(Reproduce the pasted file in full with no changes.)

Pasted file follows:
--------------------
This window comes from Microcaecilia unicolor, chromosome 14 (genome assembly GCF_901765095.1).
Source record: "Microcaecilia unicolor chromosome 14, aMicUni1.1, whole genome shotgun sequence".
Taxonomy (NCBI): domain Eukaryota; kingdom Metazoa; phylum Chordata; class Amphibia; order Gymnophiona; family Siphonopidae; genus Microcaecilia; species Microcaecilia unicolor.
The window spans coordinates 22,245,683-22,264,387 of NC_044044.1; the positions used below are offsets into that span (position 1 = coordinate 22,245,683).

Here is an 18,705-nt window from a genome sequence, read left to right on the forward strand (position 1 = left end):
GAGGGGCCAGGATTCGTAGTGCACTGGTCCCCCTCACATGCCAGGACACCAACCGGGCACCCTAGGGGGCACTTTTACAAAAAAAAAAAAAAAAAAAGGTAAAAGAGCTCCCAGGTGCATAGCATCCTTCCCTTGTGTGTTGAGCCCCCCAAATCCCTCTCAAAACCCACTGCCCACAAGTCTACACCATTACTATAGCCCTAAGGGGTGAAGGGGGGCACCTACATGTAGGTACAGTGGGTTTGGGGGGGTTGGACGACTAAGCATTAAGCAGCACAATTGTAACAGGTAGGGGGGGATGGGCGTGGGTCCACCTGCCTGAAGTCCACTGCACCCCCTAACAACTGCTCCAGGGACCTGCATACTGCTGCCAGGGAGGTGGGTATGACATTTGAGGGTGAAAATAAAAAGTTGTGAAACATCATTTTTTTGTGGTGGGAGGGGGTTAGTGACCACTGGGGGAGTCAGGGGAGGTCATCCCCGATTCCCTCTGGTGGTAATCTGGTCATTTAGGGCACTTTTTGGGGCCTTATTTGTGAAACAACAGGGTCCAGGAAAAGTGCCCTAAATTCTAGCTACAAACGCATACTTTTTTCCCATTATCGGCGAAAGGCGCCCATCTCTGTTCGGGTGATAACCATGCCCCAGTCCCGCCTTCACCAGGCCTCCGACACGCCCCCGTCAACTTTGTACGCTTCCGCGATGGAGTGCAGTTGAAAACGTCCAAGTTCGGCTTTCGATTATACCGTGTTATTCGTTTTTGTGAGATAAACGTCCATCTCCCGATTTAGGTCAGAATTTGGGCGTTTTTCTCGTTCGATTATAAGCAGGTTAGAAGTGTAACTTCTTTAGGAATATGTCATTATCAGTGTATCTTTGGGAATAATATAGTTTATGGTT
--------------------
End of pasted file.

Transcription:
This window comes from Microcaecilia unicolor, chromosome 14 (genome assembly GCF_901765095.1).
Source record: "Microcaecilia unicolor chromosome 14, aMicUni1.1, whole genome shotgun sequence".
Taxonomy (NCBI): domain Eukaryota; kingdom Metazoa; phylum Chordata; class Amphibia; order Gymnophiona; family Siphonopidae; genus Microcaecilia; species Microcaecilia unicolor.
The window spans coordinates 22,245,683-22,264,387 of NC_044044.1; the positions used below are offsets into that span (position 1 = coordinate 22,245,683).

Here is an 18,705-nt window from a genome sequence, read left to right on the forward strand (position 1 = left end):
GAGGGGCCAGGATTCGTAGTGCACTGGTCCCCCTCACATGCCAGGACACCAACCGGGCACCCTAGGGGGCACTTTTACAAAAAAAAAAAAAAAAAAAGGTAAAAGAGCTCCCAGGTGCATAGCATCCTTCCCTTGTGTGTTGAGCCCCCCAAATCCCTCTCAAAACCCACTGCCCACAAGTCTACACCATTACTATAGCCCTAAGGGGTGAAGGGGGGCACCTACATGTAGGTACAGTGGGTTTGGGGGGGTTGGACGACTAAGCATTAAGCAGCACAATTGTAACAGGTAGGGGGGGATGGGCGTGGGTCCACCTGCCTGAAGTCCACTGCACCCCCTAACAACTGCTCCAGGGACCTGCATACTGCTGCCAGGGAGGTGGGTATGACATTTGAGGGTGAAAATAAAAAGTTGTGAAACATCATTTTTTTGTGGTGGGAGGGGGTTAGTGACCACTGGGGGAGTCAGGGGAGGTCATCCCCGATTCCCTCTGGTGGTAATCTGGTCATTTAGGGCACTTTTTGGGGCCTTATTTGTGAAACAACAGGGTCCAGGAAAAGTGCCCTAAATTCTAGCTACAAACGCATACTTTTTTCCCATTATCGGCGAAAGGCGCCCATCTCTGTTCGGGTGATAACCATGCCCCAGTCCCGCCTTCACCAGGCCTCCGACACGCCCCCGTCAACTTTGTACGCTTCCGCGATGGAGTGCAGTTGAAAACGTCCAAGTTCGGCTTTCGATTATACCGTGTTATTCGTTTTTGTGAGATAAACGTCCATCTCCCGATTTAGGTCAGAATTTGGGCGTTTTTCTCGTTCGATTATAAGCAGGTTAGAAGTGTAACTTCTTTAGGAATATGTCATTATCAGTGTATCTTTGGGAATAATATAGTTTATGGTT